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084f2db8c6 "She slept a deep sleep. "9 separate cars": cars are always separate. "I know you are coming." "I know that you are coming." . Carefully constructed expressions, especially in poetry and political language, but also some general usages in everyday speech, may appear to be redundant but are not. (According to most dictionaries that include it, "irregardless" appears to derive from confusion between "regardless" and "irrespective", which have overlapping meanings.). Prolixity: A phrase may have words which add nothing, or nothing logical or relevant, to the meaning.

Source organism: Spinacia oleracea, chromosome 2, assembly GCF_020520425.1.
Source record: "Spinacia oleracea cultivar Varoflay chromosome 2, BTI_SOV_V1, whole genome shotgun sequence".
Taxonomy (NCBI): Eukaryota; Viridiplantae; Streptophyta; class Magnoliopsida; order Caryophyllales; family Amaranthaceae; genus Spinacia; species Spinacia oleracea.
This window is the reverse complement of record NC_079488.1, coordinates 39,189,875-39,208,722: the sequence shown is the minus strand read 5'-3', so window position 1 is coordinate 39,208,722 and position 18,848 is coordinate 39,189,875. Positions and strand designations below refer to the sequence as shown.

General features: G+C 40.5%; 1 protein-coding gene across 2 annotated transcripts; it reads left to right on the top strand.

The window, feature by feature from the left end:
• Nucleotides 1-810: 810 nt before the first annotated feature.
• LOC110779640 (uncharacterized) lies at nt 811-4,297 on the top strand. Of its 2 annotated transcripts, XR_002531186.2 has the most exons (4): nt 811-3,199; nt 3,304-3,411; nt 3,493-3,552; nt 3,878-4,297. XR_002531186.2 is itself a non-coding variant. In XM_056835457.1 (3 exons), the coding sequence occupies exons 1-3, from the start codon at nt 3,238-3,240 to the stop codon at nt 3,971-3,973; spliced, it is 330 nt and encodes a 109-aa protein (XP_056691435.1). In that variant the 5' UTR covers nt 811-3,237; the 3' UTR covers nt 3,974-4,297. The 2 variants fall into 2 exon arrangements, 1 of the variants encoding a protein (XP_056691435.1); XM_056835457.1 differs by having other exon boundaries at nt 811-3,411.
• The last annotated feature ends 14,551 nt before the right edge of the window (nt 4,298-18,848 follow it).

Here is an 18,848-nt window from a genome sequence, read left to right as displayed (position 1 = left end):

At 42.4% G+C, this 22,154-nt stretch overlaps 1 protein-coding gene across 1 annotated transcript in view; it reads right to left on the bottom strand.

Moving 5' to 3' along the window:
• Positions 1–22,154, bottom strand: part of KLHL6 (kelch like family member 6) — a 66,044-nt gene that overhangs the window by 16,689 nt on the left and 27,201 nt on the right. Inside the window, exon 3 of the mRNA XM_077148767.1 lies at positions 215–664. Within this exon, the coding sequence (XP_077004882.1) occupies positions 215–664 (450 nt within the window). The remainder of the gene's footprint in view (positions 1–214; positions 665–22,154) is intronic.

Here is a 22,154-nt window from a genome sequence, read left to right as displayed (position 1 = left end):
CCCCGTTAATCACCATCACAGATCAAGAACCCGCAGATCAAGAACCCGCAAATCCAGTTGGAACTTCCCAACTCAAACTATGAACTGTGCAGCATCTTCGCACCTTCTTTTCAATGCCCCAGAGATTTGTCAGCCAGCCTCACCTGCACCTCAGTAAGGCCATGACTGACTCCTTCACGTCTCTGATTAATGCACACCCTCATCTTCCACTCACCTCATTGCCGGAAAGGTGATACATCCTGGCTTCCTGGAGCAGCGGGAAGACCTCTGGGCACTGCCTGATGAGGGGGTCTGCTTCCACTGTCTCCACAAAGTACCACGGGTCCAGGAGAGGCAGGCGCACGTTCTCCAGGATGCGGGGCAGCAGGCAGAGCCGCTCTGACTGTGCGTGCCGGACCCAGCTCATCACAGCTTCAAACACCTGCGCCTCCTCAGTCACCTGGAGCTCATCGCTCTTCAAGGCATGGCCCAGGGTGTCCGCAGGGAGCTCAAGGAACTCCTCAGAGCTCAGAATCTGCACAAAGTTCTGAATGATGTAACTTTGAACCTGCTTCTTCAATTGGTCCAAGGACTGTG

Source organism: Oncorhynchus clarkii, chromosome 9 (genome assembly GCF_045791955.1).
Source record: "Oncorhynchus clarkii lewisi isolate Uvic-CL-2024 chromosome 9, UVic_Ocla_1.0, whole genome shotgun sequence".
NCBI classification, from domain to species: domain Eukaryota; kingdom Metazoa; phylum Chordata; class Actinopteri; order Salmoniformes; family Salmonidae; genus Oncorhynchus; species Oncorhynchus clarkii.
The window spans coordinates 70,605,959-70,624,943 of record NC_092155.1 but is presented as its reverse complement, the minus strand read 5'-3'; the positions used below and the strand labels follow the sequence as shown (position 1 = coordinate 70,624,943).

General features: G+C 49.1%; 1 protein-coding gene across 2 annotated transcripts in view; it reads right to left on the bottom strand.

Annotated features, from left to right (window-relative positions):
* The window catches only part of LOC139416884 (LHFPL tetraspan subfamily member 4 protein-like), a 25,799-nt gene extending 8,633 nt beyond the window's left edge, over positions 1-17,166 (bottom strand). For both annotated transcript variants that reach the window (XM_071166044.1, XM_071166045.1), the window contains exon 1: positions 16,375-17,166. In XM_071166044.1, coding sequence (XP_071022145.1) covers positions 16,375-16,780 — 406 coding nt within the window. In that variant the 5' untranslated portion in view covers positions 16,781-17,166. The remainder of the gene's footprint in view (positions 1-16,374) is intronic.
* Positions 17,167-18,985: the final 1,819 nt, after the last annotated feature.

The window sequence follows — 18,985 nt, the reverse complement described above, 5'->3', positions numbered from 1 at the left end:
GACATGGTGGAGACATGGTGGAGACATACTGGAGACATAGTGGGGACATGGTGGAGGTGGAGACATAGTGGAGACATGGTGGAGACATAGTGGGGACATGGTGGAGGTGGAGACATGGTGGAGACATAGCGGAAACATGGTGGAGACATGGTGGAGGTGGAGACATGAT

W. Edited by Robert Hunter and Charles Morris Dec 14, 2006 12/06 by Hunter, Robert, 1823-1897; Morris, Charles, 1833-1922 texts eye 8,313 favorite 1 comment 0 University of Toronto - Robarts Library 5,009 5.0K A universal and critical dictionary of the English language, to which are added Walker's Key to the pronunciation of classical and scripture proper names, much enlarged and improved; and A pronouncing vocabulary of modern geographical names Dec 14, 2006 12/06 by Worcester, Joseph Emerson, 1784-1865; Walker, John, 1732-1807 texts eye 5,009 favorite 0 comment 0 Caven Library, Knox College 10,376 10K Vol 6: The English dialect dictionary, being the complete vocabulary of all dialect words still in use, or known to have been in use during the last two hundred years; founded on the publications of the English Dialect Society and on a large amount of material never before printed. "This was the most unkindest cut of all." William Shakespeare, Julius Caesar (Act 3, Scene 2,183). Usage and Abusage: A Guide to Good English. 19. Merriam-Webster Dictionary. Other forms. 38 ISBN 0-415-28129-6 ^ McWhorter, John C. While predictions are necessarily about the future (at least in relation to the time the prediction was made), the nature of this future can be subtle (e.g., "I predict that he died a week ago"the prediction is about future discovery or proof of the date of death, not about the death itself).